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On an Ubuntu 12.04 machine I've used the alternatives system to set the editor to vim.basic. I get the correct editor when root but not when I sudo to root and run crontab, and I'm trying to understand why.

A bit more detail. The alternative editor is currently set to vim.basic by manual mode (output trimmed):

% sudo update-alternatives --set editor /usr/bin/vim.basic
% update-alternatives --display editor
editor - manual mode
  link currently points to /usr/bin/vim.basic
/bin/nano - priority 40
  slave editor.1.gz: /usr/share/man/man1/nano.1.gz
/usr/bin/vim.basic - priority 30
  slave editor.1.gz: /usr/share/man/man1/vim.1.gz
  slave editor.fr.1.gz: /usr/share/man/fr/man1/vim.1.gz
  slave editor.it.1.gz: /usr/share/man/it/man1/vim.1.gz
  slave editor.pl.1.gz: /usr/share/man/pl/man1/vim.1.gz
  slave editor.ru.1.gz: /usr/share/man/ru/man1/vim.1.gz
Current 'best' version is '/bin/nano'.

If I sudo to root and edit crontab the editor is vim.basic:

% sudo -i
% crontab -e
# editor is vim; :help shows
# *help.txt*      For Vim version 7.3.  Last change: 2010 Jul 20

EDITOR and SHELL as root:

# env | grep -i editor
EDITOR=vim
# echo $0
-bash

However as a normal user if I sudo crontab the editor is nano:

% sudo crontab -e
# GNU nano 2.2.6

EDITOR and SHELL as normal user:

% env | grep -i editor
EDITOR=vim
% echo $0
zsh

Now I'm noticing that nano has a higher priority (40) than vim.basic (30), so I could change the priority of vim.basic. But that defeats the purpose of manual mode.

Update

I've noticed that using sudo -E gives the correct editor, implying problem is environment related. That is:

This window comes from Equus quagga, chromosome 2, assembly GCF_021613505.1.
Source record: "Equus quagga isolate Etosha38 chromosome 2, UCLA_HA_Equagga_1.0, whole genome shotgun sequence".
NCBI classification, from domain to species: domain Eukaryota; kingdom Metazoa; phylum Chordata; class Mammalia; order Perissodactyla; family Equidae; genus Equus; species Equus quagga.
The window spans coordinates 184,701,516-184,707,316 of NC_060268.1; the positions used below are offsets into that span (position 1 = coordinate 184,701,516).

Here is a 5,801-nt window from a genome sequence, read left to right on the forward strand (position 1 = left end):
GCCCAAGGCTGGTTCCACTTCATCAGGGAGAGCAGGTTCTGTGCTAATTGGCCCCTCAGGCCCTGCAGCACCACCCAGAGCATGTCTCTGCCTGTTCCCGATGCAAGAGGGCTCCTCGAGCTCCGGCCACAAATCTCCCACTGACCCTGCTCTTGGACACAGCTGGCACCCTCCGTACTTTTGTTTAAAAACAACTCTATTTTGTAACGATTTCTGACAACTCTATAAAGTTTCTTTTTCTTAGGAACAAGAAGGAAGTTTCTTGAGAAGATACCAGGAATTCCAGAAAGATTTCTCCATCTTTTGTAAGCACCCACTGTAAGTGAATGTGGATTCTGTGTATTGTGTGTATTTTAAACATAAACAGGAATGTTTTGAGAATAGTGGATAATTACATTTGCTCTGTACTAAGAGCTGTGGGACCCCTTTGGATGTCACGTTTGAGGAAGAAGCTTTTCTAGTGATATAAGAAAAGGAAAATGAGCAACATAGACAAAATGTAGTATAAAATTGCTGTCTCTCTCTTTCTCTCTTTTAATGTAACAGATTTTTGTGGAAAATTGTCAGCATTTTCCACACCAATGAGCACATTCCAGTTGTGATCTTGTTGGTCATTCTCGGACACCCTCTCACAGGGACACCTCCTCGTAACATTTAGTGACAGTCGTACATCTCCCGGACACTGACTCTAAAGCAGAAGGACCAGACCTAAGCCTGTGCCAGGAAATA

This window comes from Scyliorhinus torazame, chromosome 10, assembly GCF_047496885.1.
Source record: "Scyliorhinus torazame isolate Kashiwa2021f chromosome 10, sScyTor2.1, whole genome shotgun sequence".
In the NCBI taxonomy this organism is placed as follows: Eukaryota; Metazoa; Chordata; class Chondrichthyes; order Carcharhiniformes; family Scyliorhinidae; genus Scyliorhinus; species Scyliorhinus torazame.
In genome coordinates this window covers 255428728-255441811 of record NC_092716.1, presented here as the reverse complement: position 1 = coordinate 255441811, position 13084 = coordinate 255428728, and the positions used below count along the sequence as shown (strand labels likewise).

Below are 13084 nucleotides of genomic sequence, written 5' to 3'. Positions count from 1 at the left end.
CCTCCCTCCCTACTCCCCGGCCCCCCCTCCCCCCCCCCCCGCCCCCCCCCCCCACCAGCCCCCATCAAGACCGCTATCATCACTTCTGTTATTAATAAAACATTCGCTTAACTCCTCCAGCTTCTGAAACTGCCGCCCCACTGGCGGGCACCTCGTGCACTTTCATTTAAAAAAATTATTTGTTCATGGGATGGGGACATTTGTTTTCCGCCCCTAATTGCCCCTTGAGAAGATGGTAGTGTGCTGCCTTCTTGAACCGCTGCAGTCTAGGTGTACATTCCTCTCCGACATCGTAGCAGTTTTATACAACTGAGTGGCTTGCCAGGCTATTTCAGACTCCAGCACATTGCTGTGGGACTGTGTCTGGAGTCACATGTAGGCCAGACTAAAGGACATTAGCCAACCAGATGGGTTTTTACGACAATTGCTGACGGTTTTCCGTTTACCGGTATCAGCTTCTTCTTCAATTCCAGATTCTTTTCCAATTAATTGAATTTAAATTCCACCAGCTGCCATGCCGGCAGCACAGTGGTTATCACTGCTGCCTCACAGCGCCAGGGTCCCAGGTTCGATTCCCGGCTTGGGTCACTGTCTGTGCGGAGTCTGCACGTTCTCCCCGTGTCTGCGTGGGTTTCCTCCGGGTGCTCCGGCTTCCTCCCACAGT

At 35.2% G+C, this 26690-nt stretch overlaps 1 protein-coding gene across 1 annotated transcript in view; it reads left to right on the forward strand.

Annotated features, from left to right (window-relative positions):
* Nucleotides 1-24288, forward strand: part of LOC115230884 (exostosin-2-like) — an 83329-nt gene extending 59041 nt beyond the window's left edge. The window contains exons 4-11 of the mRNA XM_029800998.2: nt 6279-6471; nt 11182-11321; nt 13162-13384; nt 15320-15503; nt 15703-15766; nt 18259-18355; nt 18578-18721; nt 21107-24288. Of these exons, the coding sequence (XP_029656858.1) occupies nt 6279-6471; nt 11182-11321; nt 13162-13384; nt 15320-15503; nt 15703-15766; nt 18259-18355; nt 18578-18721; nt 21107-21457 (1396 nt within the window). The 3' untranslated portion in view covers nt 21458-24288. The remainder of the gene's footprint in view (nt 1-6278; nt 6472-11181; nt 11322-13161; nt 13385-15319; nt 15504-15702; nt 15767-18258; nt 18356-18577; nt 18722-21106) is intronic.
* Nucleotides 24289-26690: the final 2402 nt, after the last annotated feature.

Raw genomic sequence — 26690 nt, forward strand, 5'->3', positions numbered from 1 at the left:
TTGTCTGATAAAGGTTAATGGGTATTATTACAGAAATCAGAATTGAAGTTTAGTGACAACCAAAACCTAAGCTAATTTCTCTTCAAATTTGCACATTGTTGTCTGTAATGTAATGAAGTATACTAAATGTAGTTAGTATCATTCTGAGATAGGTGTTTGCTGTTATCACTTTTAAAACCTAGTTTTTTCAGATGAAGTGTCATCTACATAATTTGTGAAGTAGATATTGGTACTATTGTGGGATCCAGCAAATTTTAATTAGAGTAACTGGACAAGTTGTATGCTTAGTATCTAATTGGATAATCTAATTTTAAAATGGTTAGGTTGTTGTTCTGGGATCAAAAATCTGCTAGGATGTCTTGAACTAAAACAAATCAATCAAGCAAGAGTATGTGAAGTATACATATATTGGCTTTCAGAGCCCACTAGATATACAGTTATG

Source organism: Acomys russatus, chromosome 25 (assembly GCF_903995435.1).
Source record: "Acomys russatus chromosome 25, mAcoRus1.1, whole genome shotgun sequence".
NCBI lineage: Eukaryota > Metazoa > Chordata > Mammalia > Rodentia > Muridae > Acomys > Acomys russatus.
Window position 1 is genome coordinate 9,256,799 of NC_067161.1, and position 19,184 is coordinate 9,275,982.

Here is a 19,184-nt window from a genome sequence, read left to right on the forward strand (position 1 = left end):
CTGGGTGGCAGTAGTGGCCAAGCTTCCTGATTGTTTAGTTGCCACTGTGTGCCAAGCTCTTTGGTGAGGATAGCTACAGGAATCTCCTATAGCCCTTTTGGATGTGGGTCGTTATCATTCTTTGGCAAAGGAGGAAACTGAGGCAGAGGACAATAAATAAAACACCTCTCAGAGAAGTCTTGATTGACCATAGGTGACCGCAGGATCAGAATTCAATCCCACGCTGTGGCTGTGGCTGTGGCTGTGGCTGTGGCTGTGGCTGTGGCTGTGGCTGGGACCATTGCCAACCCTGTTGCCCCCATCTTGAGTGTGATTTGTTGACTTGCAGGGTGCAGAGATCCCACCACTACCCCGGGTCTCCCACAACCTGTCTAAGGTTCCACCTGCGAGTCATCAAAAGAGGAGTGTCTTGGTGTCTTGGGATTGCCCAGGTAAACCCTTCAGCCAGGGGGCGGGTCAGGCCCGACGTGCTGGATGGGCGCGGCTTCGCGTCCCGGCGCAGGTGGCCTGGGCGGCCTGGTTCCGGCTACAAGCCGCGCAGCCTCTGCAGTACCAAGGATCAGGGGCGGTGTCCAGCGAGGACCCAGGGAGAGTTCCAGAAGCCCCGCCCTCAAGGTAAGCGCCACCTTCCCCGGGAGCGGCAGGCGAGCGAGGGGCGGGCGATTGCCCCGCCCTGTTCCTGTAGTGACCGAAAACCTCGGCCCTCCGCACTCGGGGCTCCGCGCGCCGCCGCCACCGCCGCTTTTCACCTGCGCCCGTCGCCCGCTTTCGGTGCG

sudo crontab -e     # nano editor is used
sudo -E crontab -e  # vim editor is used

migrated from serverfault.com Sep 11 '14 at 13:20

This question came from our site for system and network administrators.

  • Have you tried setting VISUAL? – MadHatter Sep 11 '14 at 7:33
  • @MadHatter could be right, try EXPORT EDITOR=vim & EXPORT VISUAL=vim – tachomi Sep 11 '14 at 13:36
  • Thanks @madhatter I'll give that a go. Although EDITOR is already set... – Sonia Hamilton Sep 11 '14 at 23:17
2

In most configurations, sudo strips most environment variables. You can see the sudo configuration by running sudo -V as root (so sudo sudo -V as a user with sudo permissions).

On Ubuntu, variables are stripped except from a small list, and EDITOR and VISUAL are not in the list to preserve. So when you run sudo somecommand, your per-user editor preferences are not applied when running somecommand.

When you run sudo -E, the file is copied to a temporary location, then sudo runs your editor with no additional privileges, and finally the temporary file is moved to the final location if the editor returns a success status. Since the editor is executed without additional privileges, sudo doesn't strip the environment.

You should use sudo -E whenever possible, since this lets you run your favorite editor without concerns about running programs with elevated privileges. When this isn't possible (for example, to run crontab -e, you can choose your editor by defining your preference again inside the command executed by sudo:

sudo env VISUAL=vim crontab -e
  • Thanks @Gilles. But even with EDITOR and VISUAL stripped, /usr/bin/editor is set to vim.basic by alternatives, so it should be used instead of nano. More investigation required on my part... – Sonia Hamilton Sep 17 '14 at 7:24
  • @SoniaHamilton Hence my last command, which sets the VISUAL variable again after it's stripped. – Gilles Sep 17 '14 at 8:50
  • Thanks @Gilles. But what's the purpose of alternatives and /usr/bin/editor then? They seem redundant. Or maybe it's up to each program to look at /usr/bin/editor, and VISUAL/EDITOR are the older, more established mechanisms? – Sonia Hamilton Sep 17 '14 at 22:57
  • @SoniaHamilton Alternatives and /usr/bin/editor are for a system-wide default. The EDITOR and VISUAL environment variables are for per-user defaults. – Gilles Sep 18 '14 at 6:34

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